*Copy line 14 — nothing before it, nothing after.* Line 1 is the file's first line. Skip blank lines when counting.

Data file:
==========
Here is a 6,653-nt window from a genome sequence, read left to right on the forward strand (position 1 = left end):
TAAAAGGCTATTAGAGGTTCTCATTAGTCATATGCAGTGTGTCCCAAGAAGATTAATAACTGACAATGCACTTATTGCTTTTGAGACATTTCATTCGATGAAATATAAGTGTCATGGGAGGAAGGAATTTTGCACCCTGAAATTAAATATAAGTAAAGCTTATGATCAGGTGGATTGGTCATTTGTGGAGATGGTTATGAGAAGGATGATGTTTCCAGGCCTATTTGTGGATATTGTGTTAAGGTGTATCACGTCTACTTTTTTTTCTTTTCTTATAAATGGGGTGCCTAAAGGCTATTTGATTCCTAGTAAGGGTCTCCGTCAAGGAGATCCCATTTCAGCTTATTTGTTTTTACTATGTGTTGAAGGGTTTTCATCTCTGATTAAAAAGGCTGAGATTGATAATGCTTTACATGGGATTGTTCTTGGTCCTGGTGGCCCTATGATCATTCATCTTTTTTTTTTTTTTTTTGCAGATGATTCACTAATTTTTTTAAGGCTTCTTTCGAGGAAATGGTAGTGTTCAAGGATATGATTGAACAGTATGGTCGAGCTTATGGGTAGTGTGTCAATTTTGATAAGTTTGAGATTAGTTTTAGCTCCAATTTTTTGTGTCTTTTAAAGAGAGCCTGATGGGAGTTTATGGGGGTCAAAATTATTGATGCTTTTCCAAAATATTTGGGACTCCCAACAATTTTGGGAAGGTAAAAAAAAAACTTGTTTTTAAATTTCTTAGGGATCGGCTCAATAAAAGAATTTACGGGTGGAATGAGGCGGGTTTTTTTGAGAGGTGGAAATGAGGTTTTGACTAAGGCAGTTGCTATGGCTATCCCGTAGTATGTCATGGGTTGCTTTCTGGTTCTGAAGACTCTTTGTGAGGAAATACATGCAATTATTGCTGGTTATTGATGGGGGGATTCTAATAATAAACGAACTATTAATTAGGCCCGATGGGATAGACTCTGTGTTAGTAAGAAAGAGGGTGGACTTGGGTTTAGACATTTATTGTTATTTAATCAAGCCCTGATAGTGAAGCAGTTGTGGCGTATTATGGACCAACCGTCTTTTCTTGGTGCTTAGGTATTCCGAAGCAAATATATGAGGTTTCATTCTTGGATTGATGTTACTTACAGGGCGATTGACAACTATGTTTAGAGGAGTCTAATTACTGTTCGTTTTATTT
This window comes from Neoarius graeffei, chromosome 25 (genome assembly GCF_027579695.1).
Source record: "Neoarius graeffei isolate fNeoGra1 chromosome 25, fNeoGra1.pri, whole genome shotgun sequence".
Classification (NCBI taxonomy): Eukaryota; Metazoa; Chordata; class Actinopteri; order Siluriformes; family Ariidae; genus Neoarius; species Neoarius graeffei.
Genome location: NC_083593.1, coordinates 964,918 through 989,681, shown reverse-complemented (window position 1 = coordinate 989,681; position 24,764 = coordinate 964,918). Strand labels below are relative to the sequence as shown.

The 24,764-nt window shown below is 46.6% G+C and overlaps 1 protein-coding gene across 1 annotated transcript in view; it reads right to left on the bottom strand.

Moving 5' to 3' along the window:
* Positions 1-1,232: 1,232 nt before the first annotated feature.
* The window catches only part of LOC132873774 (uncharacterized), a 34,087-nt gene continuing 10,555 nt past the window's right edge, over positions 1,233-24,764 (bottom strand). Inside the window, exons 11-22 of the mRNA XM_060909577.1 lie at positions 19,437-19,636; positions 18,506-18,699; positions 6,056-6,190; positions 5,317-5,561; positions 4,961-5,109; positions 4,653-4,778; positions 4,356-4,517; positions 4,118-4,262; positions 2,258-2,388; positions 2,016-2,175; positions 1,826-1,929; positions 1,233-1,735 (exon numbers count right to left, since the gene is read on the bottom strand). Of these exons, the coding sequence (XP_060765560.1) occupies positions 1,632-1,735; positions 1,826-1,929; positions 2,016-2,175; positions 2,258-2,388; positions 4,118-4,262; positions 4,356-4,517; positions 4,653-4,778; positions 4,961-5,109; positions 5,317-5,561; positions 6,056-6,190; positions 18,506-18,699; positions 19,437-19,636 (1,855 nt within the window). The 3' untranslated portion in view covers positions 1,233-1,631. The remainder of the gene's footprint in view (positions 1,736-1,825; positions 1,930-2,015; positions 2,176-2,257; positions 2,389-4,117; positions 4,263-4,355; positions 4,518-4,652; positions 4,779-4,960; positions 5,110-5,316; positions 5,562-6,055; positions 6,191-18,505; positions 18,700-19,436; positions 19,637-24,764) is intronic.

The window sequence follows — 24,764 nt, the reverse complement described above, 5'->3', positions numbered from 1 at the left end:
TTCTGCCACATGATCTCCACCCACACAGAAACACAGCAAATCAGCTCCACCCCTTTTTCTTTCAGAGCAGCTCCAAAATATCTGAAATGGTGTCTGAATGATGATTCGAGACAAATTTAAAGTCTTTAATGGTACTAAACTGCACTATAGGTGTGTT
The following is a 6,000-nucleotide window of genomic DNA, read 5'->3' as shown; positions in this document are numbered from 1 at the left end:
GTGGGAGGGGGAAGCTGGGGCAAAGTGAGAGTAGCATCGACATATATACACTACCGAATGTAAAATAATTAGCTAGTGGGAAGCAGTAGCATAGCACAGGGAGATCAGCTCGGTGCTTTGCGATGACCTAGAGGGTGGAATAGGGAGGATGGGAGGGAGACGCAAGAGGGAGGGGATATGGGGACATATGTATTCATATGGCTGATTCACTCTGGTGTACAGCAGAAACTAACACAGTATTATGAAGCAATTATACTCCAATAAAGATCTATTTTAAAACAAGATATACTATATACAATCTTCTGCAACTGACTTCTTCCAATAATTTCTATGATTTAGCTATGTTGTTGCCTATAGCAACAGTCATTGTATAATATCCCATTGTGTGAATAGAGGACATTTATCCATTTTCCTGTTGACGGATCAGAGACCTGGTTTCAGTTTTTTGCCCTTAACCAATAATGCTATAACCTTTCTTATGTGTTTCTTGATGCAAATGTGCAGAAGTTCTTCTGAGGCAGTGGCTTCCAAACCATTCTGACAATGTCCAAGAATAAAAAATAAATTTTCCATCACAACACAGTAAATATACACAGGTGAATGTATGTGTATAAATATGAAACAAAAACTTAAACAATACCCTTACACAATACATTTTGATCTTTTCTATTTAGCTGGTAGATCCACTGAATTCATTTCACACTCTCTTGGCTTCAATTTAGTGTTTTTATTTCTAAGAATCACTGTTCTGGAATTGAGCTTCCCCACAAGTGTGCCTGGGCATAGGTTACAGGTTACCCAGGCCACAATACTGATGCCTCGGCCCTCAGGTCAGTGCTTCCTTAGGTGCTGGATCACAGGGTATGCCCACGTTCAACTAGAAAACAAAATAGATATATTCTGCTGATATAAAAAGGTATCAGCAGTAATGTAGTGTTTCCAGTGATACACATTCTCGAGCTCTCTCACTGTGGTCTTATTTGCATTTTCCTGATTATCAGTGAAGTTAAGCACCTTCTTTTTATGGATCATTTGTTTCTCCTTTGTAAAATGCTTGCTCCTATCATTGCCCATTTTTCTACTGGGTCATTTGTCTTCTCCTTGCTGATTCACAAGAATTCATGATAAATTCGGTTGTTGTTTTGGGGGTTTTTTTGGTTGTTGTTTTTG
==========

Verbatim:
GTGGGAGGGGGAAGCTGGGGCAAAGTGAGAGTAGCATCGACATATATACACTACCGAATGTAAAATAATTAGCTAGTGGGAAGCAGTAGCATAGCACAGGGAGATCAGCTCGGTGCTTTGCGATGACCTAGAGGGTGGAATAGGGAGGATGGGAGGGAGACGCAAGAGGGAGGGGATATGGGGACATATGTATTCATATGGCTGATTCACTCTGGTGTACAGCAGAAACTAACACAGTATTATGAAGCAATTATACTCCAATAAAGATCTATTTTAAAACAAGATATACTATATACAATCTTCTGCAACTGACTTCTTCCAATAATTTCTATGATTTAGCTATGTTGTTGCCTATAGCAACAGTCATTGTATAATATCCCATTGTGTGAATAGAGGACATTTATCCATTTTCCTGTTGACGGATCAGAGACCTGGTTTCAGTTTTTTGCCCTTAACCAATAATGCTATAACCTTTCTTATGTGTTTCTTGATGCAAATGTGCAGAAGTTCTTCTGAGGCAGTGGCTTCCAAACCATTCTGACAATGTCCAAGAATAAAAAATAAATTTTCCATCACAACACAGTAAATATACACAGGTGAATGTATGTGTATAAATATGAAACAAAAACTTAAACAATACCCTTACACAATACATTTTGATCTTTTCTATTTAGCTGGTAGATCCACTGAATTCATTTCACACTCTCTTGGCTTCAATTTAGTGTTTTTATTTCTAAGAATCACTGTTCTGGAATTGAGCTTCCCCACAAGTGTGCCTGGGCATAGGTTACAGGTTACCCAGGCCACAATACTGATGCCTCGGCCCTCAGGTCAGTGCTTCCTTAGGTGCTGGATCACAGGGTATGCCCACGTTCAACTAGAAAACAAAATAGATATATTCTGCTGATATAAAAAGGTATCAGCAGTAATGTAGTGTTTCCAGTGATACACATTCTCGAGCTCTCTCACTGTGGTCTTATTTGCATTTTCCTGATTATCAGTGAAGTTAAGCACCTTCTTTTTATGGATCATTTGTTTCTCCTTTGTAAAATGCTTGCTCCTATCATTGCCCATTTTTCTACTGGGTCATTTGTCTTCTCCTTGCTGATTCACAAGAATTCATGATAAATTCGGTTGTTGTTTTGGGGGTTTTTTTGGTTGTTGTTTTTG